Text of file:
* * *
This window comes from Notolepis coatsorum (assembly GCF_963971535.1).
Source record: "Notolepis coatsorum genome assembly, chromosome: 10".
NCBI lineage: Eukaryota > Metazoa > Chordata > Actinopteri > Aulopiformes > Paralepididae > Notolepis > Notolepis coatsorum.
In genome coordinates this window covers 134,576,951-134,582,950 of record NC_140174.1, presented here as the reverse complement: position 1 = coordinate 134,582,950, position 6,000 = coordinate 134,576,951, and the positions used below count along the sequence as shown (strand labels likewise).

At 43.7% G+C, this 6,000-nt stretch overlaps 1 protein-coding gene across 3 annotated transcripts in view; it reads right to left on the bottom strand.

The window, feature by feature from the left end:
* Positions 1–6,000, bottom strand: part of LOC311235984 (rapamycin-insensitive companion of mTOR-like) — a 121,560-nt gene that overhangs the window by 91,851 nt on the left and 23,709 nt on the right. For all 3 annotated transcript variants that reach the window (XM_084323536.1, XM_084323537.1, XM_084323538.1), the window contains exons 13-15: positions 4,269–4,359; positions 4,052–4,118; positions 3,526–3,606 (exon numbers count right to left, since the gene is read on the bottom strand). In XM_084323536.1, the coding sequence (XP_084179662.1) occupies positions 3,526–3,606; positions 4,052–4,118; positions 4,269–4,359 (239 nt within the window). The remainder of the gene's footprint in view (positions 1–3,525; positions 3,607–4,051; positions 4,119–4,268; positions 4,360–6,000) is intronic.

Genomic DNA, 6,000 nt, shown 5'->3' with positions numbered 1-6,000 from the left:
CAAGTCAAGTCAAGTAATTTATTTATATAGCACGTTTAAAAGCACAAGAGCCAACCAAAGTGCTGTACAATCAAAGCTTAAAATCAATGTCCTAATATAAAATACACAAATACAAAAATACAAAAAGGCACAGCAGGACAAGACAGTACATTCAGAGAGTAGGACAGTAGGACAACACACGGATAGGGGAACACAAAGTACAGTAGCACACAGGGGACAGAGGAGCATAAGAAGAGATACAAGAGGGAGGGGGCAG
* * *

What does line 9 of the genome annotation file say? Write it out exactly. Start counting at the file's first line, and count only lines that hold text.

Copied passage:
CAAGTCAAGTCAAGTAATTTATTTATATAGCACGTTTAAAAGCACAAGAGCCAACCAAAGTGCTGTACAATCAAAGCTTAAAATCAATGTCCTAATATAAAATACACAAATACAAAAATACAAAAAGGCACAGCAGGACAAGACAGTACATTCAGAGAGTAGGACAGTAGGACAACACACGGATAGGGGAACACAAAGTACAGTAGCACACAGGGGACAGAGGAGCATAAGAAGAGATACAAGAGGGAGGGGGCAG